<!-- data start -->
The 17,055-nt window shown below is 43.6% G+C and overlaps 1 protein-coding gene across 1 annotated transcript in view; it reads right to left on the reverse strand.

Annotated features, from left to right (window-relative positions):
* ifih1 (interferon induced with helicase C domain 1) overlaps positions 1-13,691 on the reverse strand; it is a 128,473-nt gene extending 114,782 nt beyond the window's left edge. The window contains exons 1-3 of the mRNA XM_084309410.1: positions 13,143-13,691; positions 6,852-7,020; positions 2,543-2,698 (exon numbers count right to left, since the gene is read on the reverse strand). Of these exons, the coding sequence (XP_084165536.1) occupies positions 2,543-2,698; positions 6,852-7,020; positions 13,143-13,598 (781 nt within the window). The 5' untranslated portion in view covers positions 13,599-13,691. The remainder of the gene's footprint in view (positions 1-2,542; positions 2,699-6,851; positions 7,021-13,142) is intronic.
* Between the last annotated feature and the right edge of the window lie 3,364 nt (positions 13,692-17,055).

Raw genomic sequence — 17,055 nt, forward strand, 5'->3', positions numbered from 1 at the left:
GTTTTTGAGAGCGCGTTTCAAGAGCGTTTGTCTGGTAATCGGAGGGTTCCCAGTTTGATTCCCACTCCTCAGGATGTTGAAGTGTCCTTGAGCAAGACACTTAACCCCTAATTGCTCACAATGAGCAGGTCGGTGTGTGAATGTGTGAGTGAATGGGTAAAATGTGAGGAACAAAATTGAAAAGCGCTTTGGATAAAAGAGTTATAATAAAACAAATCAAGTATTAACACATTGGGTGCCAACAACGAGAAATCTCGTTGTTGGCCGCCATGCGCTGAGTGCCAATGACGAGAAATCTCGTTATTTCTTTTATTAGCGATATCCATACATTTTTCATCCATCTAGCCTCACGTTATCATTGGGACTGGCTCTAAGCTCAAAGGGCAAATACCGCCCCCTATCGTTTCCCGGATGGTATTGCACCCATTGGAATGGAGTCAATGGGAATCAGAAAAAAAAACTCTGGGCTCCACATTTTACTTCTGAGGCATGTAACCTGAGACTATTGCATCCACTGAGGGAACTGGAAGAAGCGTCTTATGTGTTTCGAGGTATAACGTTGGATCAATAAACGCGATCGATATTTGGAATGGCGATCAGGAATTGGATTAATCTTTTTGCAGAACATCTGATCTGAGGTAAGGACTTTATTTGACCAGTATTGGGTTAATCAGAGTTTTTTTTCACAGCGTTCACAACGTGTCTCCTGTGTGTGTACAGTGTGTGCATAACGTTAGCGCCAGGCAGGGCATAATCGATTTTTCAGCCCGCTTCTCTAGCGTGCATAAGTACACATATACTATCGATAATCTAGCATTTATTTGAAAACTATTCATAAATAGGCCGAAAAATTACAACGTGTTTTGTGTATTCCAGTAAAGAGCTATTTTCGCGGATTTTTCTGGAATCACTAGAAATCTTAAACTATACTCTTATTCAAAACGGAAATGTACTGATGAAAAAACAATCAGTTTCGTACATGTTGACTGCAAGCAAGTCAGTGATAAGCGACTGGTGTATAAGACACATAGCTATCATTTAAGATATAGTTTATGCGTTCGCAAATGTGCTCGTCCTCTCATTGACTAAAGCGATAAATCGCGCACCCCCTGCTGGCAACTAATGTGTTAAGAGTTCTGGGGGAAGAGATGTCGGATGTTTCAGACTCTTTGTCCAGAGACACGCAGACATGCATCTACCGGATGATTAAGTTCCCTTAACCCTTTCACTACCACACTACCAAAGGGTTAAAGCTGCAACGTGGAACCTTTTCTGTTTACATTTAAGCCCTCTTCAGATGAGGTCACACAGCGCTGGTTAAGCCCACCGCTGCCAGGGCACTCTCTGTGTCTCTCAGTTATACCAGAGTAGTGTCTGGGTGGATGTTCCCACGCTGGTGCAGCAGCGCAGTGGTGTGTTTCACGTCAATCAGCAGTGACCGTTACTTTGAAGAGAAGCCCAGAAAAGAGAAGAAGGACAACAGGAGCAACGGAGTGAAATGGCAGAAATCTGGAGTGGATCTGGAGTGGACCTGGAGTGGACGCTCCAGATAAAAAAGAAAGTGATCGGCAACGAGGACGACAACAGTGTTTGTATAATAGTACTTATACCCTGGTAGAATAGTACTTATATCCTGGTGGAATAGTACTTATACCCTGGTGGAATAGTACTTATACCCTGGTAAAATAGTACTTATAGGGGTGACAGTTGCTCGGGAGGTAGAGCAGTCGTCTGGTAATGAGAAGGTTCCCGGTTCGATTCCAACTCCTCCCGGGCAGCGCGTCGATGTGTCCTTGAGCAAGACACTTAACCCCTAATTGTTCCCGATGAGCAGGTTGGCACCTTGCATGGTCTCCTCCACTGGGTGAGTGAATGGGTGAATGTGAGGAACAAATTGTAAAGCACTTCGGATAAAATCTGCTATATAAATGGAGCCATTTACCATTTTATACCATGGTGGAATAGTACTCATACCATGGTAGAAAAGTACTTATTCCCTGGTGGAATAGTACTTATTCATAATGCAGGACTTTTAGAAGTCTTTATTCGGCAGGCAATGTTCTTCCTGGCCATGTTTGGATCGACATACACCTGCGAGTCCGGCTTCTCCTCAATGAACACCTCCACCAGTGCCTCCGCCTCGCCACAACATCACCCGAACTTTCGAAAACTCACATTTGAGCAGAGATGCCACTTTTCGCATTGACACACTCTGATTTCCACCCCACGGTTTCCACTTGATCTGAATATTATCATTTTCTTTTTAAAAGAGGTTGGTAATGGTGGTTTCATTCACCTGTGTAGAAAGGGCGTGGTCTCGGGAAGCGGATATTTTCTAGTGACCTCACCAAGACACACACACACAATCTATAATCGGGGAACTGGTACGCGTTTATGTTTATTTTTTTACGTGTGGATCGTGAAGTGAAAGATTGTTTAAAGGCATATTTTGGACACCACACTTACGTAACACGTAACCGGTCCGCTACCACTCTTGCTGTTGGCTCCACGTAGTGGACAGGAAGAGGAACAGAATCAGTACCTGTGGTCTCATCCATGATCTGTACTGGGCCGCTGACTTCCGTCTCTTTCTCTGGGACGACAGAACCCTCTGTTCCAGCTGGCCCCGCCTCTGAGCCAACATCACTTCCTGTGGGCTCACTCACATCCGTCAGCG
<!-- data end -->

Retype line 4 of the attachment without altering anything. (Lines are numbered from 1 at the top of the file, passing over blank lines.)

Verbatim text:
* Between the last annotated feature and the right edge of the window lie 3,364 nt (positions 13,692-17,055).